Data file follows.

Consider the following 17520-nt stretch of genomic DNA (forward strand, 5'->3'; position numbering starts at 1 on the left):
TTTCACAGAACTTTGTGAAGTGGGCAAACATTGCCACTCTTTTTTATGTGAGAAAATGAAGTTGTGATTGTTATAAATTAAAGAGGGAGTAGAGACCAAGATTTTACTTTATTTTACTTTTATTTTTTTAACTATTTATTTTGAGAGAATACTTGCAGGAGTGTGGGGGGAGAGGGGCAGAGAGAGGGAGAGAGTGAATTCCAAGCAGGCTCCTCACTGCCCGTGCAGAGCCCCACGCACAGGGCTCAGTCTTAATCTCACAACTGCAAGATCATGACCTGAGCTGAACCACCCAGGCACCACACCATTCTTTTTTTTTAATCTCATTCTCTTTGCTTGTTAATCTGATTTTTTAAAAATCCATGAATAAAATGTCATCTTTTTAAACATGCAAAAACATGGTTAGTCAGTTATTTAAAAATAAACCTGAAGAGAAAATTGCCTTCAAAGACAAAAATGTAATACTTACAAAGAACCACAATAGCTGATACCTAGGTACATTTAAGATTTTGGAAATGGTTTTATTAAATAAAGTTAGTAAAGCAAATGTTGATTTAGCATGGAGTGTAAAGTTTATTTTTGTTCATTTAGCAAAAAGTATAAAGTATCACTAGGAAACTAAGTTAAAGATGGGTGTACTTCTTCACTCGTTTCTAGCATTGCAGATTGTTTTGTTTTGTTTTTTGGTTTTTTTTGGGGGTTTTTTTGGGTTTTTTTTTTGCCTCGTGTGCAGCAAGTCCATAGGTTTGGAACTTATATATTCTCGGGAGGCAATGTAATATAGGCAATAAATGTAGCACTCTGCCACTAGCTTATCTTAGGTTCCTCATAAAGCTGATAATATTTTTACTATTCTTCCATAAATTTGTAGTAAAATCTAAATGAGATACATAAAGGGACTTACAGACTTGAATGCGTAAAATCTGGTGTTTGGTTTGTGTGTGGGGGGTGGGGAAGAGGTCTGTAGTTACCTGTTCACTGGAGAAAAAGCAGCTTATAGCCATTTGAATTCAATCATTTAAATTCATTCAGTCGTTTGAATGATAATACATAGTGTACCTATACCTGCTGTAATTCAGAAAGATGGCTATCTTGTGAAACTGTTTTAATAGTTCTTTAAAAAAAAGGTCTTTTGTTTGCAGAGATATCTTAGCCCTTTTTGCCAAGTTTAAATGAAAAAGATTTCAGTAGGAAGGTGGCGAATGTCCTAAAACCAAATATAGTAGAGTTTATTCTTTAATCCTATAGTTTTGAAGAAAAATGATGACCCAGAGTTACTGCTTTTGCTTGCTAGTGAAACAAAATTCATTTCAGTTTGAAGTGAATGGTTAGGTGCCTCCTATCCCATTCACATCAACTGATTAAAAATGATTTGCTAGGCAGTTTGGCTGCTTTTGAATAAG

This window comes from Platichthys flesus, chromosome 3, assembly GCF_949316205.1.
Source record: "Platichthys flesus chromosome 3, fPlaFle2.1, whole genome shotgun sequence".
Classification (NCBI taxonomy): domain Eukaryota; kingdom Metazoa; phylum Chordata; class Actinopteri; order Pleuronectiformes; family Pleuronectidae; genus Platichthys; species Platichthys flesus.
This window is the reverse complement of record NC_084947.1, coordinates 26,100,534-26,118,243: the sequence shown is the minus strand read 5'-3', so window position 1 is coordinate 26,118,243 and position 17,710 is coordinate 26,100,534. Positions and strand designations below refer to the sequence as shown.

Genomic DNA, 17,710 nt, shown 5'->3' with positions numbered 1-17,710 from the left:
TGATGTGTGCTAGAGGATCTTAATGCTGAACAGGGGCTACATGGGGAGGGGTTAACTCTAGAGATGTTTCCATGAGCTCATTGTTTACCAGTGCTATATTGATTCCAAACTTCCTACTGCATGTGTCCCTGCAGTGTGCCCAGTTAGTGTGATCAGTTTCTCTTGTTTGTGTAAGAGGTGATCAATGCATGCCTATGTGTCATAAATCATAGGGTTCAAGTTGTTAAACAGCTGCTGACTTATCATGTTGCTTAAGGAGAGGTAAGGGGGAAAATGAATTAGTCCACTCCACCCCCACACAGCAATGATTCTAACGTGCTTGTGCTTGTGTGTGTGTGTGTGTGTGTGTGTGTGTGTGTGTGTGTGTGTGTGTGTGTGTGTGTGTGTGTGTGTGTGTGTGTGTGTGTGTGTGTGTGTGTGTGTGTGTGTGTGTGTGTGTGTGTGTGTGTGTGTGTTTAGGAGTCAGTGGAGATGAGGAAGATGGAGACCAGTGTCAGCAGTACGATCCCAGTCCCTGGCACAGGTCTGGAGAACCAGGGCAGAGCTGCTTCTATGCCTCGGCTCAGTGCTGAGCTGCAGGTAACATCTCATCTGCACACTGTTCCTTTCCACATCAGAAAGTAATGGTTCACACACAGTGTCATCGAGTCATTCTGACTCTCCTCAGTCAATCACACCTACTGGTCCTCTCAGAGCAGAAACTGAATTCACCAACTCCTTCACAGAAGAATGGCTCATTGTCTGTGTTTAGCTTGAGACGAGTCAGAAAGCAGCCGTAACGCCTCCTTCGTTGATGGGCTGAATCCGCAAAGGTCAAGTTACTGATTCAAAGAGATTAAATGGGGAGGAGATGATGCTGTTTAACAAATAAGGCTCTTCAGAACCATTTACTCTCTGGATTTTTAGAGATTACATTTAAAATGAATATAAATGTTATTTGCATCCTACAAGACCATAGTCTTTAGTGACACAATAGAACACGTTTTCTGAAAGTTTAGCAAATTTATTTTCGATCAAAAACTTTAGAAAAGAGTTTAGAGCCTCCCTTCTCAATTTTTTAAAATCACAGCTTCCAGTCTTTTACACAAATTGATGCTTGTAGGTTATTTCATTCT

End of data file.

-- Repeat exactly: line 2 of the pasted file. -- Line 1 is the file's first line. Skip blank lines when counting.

TTTCACAGAACTTTGTGAAGTGGGCAAACATTGCCACTCTTTTTTATGTGAGAAAATGAAGTTGTGATTGTTATAAATTAAAGAGGGAGTAGAGACCAAGATTTTACTTTATTTTACTTTTATTTTTTTAACTATTTATTTTGAGAGAATACTTGCAGGAGTGTGGGGGGAGAGGGGCAGAGAGAGGGAGAGAGTGAATTCCAAGCAGGCTCCTCACTGCCCGTGCAGAGCCCCACGCACAGGGCTCAGTCTTAATCTCACAACTGCAAGATCATGACCTGAGCTGAACCACCCAGGCACCACACCATTCTTTTTTTTTAATCTCATTCTCTTTGCTTGTTAATCTGATTTTTTAAAAATCCATGAATAAAATGTCATCTTTTTAAACATGCAAAAACATGGTTAGTCAGTTATTTAAAAATAAACCTGAAGAGAAAATTGCCTTCAAAGACAAAAATGTAATACTTACAAAGAACCACAATAGCTGATACCTAGGTACATTTAAGATTTTGGAAATGGTTTTATTAAATAAAGTTAGTAAAGCAAATGTTGATTTAGCATGGAGTGTAAAGTTTATTTTTGTTCATTTAGCAAAAAGTATAAAGTATCACTAGGAAACTAAGTTAAAGATGGGTGTACTTCTTCACTCGTTTCTAGCATTGCAGATTGTTTTGTTTTGTTTTTTGGTTTTTTTTGGGGGTTTTTTTGGGTTTTTTTTTTGCCTCGTGTGCAGCAAGTCCATAGGTTTGGAACTTATATATTCTCGGGAGGCAATGTAATATAGGCAATAAATGTAGCACTCTGCCACTAGCTTATCTTAGGTTCCTCATAAAGCTGATAATATTTTTACTATTCTTCCATAAATTTGTAGTAAAATCTAAATGAGATACATAAAGGGACTTACAGACTTGAATGCGTAAAATCTGGTGTTTGGTTTGTGTGTGGGGGGTGGGGAAGAGGTCTGTAGTTACCTGTTCACTGGAGAAAAAGCAGCTTATAGCCATTTGAATTCAATCATTTAAATTCATTCAGTCGTTTGAATGATAATACATAGTGTACCTATACCTGCTGTAATTCAGAAAGATGGCTATCTTGTGAAACTGTTTTAATAGTTCTTTAAAAAAAAGGTCTTTTGTTTGCAGAGATATCTTAGCCCTTTTTGCCAAGTTTAAATGAAAAAGATTTCAGTAGGAAGGTGGCGAATGTCCTAAAACCAAATATAGTAGAGTTTATTCTTTAATCCTATAGTTTTGAAGAAAAATGATGACCCAGAGTTACTGCTTTTGCTTGCTAGTGAAACAAAATTCATTTCAGTTTGAAGTGAATGGTTAGGTGCCTCCTATCCCATTCACATCAACTGATTAAAAATGATTTGCTAGGCAGTTTGGCTGCTTTTGAATAAG